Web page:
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Leatham was born in Aberdeen in 1865. He was a socialist advocating nationalization and municipal ownership, to be achieved through political representation and popular enlightenment. Already a militant trade unionist (by trade he was a compositor), from 1888 until 1893, Leatham was principal standard bearer of the emerging socialist left in Aberdeen, leading the local branch of the Scottish Land and Labour League/Socialist League and latterly the Aberdeen Socialist Society.

From 1889 – 1892 he ran his own printing and publishing co-operative (the 1st socialist press in Aberdeen), selling progressive and socialist literature, including his own very popular propagandist pamphlets. In the winter of 1891–1892, supported by the Aberdeen Socialist Society, he produced The Workers’ Herald, the first, though short-lived (there were 6 issues), avowedly socialist weekly paper in Scotland. The first issue sold 3000 copies in spite of newspaper boycott and police harassment of sellers. It existed for only 6 weeks though. The prospectus stated that the new newspaper will be dedicated to Socialism, and that it is in favour of shorter working hours, nationalization of industry, town and city councils as landlords, municipal public transport, male suffrage, home rule, disestablishment and disendowment of state churches, abolition of standing armies, abolition of the monarchy and abolition of the House of Lords. It stood against all other local papers which ‘…are owned by capitalists, written by men with capitalist sympathies, supported by capitalist advertisers…’

He published influential works such as – ‘The Most Important Thing In The World’ (1903 lecture about the establishment of a Co-operative Commonwealth where there is local administration and nationalisation); ‘An Eight Hours Day, with Ten Hours Pay’; ‘The Class War’ and ‘What is the good of the Empire’. He published and distributed other publications such as works by John Bruce Glasier, Scottish socialist politician, Robert Cunningham-Graham, socialist and nationalist politician, DJ Nicoll, editor of Commonweal (Journal of the Socialist League) and Rev. Alexander Webster, Unitarian minister and Christian Socialist. He also wrote articles for many other national newspapers and journals such as Commonweal, Justice (journal of the Social Democratic Federation) and Progress: a monthly magazine of advanced thought (G.W.Foote’s secularist journal).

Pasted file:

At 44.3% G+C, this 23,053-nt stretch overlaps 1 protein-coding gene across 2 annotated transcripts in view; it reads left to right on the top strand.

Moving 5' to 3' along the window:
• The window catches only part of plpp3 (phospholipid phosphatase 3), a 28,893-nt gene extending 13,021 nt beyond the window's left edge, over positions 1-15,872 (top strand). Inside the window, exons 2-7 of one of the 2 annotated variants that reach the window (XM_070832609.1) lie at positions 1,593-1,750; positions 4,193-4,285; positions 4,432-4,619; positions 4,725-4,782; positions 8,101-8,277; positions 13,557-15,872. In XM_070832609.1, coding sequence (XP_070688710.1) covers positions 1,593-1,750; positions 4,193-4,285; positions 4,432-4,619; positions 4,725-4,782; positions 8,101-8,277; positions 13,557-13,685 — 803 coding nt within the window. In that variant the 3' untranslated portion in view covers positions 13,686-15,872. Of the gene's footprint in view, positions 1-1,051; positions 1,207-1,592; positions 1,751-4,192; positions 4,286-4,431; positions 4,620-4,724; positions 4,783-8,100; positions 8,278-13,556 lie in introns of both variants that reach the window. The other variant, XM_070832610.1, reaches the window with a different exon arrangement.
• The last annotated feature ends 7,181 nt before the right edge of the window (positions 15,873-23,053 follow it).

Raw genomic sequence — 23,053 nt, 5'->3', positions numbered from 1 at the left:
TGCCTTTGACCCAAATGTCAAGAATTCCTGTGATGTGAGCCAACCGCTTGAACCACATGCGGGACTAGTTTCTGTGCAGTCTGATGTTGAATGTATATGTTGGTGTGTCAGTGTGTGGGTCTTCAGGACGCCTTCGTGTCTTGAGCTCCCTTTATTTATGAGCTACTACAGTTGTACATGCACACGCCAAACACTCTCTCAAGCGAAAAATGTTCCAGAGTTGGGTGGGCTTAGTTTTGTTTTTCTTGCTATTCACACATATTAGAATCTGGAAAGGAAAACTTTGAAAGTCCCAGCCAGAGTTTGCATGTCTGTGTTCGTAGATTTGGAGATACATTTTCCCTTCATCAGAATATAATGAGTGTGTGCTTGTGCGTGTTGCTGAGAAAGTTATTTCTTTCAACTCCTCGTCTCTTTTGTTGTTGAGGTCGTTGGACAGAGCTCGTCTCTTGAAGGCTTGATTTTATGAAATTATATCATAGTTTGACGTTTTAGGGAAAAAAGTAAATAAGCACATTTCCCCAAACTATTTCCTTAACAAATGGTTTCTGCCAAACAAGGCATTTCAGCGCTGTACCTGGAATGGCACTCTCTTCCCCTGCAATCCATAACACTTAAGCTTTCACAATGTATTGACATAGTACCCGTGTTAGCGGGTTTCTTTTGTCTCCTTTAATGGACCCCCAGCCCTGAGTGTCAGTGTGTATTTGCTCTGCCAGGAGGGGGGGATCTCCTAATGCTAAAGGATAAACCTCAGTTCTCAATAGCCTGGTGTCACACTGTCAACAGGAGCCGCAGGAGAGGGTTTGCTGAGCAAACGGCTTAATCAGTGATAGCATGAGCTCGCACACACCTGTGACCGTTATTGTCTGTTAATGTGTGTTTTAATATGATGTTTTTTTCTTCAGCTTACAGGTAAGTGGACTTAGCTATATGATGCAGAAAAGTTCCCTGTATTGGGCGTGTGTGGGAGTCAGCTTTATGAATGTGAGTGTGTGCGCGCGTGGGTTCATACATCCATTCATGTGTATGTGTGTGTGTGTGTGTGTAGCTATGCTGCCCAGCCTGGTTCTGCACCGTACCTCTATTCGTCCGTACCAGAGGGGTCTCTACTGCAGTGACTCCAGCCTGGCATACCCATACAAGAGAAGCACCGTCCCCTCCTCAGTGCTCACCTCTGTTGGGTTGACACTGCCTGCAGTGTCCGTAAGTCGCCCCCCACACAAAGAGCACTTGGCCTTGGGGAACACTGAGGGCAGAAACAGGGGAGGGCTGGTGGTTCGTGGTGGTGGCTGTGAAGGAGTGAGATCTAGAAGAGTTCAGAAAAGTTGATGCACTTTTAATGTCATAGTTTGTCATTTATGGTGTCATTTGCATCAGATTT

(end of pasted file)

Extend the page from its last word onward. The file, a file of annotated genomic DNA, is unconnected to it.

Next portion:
In April 1893 Leatham left Aberdeen for Manchester, working on Robert Blatchford’s ‘Clarion’, returning north to edit the Peterhead Sentinel from 1897. After another brief spell in the north of England he returned to Scotland, settling in Turriff in Aberdeenshire. His own journal called Gateway was published from 1912 to his death in 1945, and from 1916 published at his own Deveron Press based in Turriff.

Related entries: Scottish Land and Labour League/Socialist League (Aberdeen branch) and Aberdeen Socialist Society.

References: see below. Also, autobiography (unfinished) ’60 years of World-Mending’ which was serialised in Leatham’s own journal ‘Gateway’ from 1940 – 1945 and James Leatham 1865-1945 (Bob Duncan, Aberdeen People’s Press, 1978).

Sources: papers held at University of Aberdeen Library as well as copies of his publications and Socialist Songs: Socialist League, Committee of the Aberdeen Branch (Aberdeen, 1889). Copies of The Workers’ Herald are held in Aberdeen Public Library.